Then the poison-eyed serpent, haughty, came out of his cave, like a tongue from the mouth of the night of destruction, to roam about. Roaming through the forest, making lines with his coils touching the dust like the writing of his commands, he saw the Teacher of the World. “Oh! Has some one entered here fearlessly, who does not know me or who scorns me, standing motionless as a pillar! Now I shall reduce him to ashes.” With this reflection, puffed up with anger, he expanded his hood. Terrible with loud hissing, he looked at the Blessed One with his eyes throwing out a streek of flame which destroyed the trees and vines. Then the blazing flames from his eyes fell on the Blessed One’s body, like a meteor, hard to look at, falling from the sky on a mountain. They indeed had no effect whatever on the Lord whose power was great. Is a wind, even great, able to shake Meru?

Blazing with anger at the thought, “He was not burned now, though trees were burned,” he looked and looked at the sun,[3] and again sent forth flames from his eyes. When these fell on the Lord like torrents of water, the pitiless serpent bit the lotus-feet. After he had bitten (him) repeatedly, intoxicated by the excess of his own poison, he went away, “because when he falls, overcome by my poison, he would crush me.” Though he bit repeatedly, his poison had no effect on the Lord; only his blood, white as milk, dripped. Thinking, “How does this happen?” the serpent stopped in front of the Lord of the World, looked at him, surprised. When he had examined the unequaled form of the Teacher of the World, his eyes were quickly extinguished by his beauty and mildness.'

Knowing that he was near, the Blessed One said, “Caṇḍakauśika, wake up! wake up! Do not be confused.” When he heard the Lord’s words, the recollection of his former births arose in the serpent making use of ūha and apoha.[4] Then, after he had circumambulated the Lord of Three Worlds three times, free from passions, he undertook a fast of his own accord. The Lord knew that the great serpent had undertaken the act of fasting, (though) devoid of action, and had attained tranquillity; and he bade farewell to him. “May he not go somewhere else. My look is terrifying from poison.” With this idea he put his mouth in the cave and drank the nectar of tranquillity. The Master stayed in the same place in the same way from compassion for him. For the practices of the great are for the benefit of others.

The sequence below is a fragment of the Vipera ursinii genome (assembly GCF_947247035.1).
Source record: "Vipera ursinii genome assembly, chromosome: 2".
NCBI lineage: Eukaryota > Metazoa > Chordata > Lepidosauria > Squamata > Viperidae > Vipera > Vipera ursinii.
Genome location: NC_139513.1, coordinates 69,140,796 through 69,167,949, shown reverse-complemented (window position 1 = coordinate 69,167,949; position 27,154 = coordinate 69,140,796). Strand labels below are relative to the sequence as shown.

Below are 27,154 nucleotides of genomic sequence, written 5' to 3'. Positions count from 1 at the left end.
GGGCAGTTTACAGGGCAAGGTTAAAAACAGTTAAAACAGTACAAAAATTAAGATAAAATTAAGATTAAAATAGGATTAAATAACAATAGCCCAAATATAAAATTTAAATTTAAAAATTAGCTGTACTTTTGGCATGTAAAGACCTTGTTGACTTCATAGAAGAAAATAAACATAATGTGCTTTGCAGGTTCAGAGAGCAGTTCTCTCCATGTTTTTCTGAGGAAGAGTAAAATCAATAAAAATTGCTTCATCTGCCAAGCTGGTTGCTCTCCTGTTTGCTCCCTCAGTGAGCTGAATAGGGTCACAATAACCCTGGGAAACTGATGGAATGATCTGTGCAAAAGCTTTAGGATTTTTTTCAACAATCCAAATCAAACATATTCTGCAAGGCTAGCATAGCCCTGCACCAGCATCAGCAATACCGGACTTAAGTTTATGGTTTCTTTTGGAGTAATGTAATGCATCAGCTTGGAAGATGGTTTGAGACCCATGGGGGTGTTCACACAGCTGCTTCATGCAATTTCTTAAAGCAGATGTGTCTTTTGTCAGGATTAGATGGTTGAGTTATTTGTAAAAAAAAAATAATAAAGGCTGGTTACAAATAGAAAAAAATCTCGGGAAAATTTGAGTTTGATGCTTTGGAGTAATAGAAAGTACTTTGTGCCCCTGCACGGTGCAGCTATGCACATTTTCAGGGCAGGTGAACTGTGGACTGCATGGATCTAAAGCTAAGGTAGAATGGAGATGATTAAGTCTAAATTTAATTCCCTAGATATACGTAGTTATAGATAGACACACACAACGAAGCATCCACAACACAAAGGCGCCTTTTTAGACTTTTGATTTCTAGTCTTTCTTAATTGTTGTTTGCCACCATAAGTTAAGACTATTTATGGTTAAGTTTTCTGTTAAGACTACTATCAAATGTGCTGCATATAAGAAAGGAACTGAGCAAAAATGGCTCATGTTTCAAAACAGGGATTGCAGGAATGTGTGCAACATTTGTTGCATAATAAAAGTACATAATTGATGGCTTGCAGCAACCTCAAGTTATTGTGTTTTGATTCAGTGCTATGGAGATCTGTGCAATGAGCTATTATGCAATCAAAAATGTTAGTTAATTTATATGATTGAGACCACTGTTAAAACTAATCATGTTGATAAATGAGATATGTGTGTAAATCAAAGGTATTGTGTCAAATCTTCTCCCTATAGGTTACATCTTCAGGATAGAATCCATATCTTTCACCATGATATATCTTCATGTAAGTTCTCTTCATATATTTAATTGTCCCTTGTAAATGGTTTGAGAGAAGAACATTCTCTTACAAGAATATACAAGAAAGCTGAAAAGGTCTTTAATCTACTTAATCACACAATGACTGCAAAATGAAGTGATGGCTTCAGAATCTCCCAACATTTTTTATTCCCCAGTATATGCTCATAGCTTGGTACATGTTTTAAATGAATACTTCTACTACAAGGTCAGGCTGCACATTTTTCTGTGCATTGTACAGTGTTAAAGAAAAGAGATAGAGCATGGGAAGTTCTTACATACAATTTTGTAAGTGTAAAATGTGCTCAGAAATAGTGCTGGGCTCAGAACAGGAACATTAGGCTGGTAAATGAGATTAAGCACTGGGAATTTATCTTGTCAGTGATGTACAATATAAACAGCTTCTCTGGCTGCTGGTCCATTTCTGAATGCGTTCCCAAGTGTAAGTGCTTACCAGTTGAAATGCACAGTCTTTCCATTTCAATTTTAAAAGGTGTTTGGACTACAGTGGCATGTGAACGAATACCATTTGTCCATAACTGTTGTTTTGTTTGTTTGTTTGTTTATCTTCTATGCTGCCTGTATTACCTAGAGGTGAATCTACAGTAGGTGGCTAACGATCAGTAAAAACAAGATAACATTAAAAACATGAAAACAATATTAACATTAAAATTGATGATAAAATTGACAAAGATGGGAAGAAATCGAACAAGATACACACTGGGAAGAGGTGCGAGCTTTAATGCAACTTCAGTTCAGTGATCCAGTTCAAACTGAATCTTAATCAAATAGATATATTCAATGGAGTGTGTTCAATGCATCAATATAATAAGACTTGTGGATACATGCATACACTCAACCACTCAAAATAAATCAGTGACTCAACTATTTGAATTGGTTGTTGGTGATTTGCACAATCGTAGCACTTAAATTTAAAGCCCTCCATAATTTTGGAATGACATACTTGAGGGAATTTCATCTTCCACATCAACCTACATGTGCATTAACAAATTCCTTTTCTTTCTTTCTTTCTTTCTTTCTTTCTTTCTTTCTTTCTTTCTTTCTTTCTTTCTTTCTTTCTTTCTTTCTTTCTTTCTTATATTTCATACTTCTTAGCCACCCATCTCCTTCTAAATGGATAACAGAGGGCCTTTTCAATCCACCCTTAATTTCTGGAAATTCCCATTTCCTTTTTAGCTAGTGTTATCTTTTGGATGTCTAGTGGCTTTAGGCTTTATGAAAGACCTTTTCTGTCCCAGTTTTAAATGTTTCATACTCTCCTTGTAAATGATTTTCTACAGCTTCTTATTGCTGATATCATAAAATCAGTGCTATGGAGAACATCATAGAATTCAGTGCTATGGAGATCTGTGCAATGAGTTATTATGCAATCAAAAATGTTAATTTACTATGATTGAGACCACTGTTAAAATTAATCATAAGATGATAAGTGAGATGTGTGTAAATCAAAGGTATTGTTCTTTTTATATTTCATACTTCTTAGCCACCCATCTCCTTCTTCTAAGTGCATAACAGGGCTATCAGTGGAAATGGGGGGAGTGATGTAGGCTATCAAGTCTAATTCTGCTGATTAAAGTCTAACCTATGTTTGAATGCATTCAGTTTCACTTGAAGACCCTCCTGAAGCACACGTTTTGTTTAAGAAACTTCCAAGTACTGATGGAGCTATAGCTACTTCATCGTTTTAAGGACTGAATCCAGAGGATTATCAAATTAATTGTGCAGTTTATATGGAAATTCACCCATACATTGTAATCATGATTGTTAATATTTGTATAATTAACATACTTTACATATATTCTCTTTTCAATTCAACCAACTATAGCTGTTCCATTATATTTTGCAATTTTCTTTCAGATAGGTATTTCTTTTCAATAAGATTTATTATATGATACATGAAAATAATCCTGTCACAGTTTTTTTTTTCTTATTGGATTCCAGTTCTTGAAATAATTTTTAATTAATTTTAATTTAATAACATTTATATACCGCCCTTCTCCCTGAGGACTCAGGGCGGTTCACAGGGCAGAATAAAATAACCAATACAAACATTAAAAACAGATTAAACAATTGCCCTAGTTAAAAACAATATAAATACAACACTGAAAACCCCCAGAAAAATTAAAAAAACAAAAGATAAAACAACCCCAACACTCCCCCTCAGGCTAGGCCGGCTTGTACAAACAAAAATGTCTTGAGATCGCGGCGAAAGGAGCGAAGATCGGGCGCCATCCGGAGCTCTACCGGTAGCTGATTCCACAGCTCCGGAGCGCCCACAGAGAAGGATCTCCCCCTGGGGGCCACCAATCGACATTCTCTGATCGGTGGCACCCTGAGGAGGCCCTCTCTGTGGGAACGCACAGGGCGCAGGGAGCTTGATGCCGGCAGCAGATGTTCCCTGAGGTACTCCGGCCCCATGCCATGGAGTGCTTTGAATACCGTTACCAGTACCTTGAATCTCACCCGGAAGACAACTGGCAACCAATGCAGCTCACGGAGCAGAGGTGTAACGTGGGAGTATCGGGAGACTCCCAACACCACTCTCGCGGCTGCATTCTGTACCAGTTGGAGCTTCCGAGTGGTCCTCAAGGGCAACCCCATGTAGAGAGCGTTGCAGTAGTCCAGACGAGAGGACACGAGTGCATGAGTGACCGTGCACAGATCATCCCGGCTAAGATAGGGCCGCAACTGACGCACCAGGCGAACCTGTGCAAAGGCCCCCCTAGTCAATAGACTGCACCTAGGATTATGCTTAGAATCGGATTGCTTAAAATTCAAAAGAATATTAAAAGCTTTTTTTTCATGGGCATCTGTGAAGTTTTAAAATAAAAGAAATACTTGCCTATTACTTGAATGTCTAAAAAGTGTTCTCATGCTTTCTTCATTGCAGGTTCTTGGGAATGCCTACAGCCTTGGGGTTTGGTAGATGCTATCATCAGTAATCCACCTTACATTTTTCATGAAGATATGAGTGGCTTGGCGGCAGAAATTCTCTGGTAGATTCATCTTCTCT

When they had seen the Blessed One thus, the cowherds and calfherds came there quickly, their eyes opened wide from astonishment. Hiding in the trees, (now) not submissive to the noble serpent, they struck him with stones and clods as they liked. When they saw that he was motionless in spite of this, they gained confidence, came near, and beat his body with clubs. The herdsmen told the people about this and the people went there, paid homage to Mahāvīra, and worshipped the serpent.

Ghī-vendors who were traveling by that road, touched and rubbed the serpent with fresh ghī. Sharp-beaked ants came because of the odor of the ghī and made the serpent’s body resemble a sieve. “What is this compared with my acts?” Enlightening himself so, the best of serpents endured the pain hard to endure. Thinking, “The poor weak ants must not be crushed,” the serpent did not move his body at all. Sprinkled by the Blessed One by a shower of the nectar of compassion by his glance, the serpent died after a fortnight and went to the heaven Sahasrāra. After he had benefited the serpent Kauśika in this way, the Teacher of the World left the forest and went to the hamlet Uttaracāvāla.

Footnotes and references:


Āvaśyaka. A ‘daily duty.’ Here it is the pratikramaṇa, confession, which must be made in the morning and evening. In this case it is obviously the evening public (i.e. before the other sādhus) confession. Pratikramaṇa may be either public or private.


See I, p. 155. Rājanyas were one of the 4 classes created by Ṛṣabha as king. The rājanyas were his companions, distinct from the kṣatriyas.


Apparently he drew strength from the sun for the flames from his eyes.


Ūha and apoha are 2 of the 8 dhīguṇas. Ūha is reasoning and doubt about meaning. Apoha is resolution of doubts. Yog. p. 53a; III, p. 339,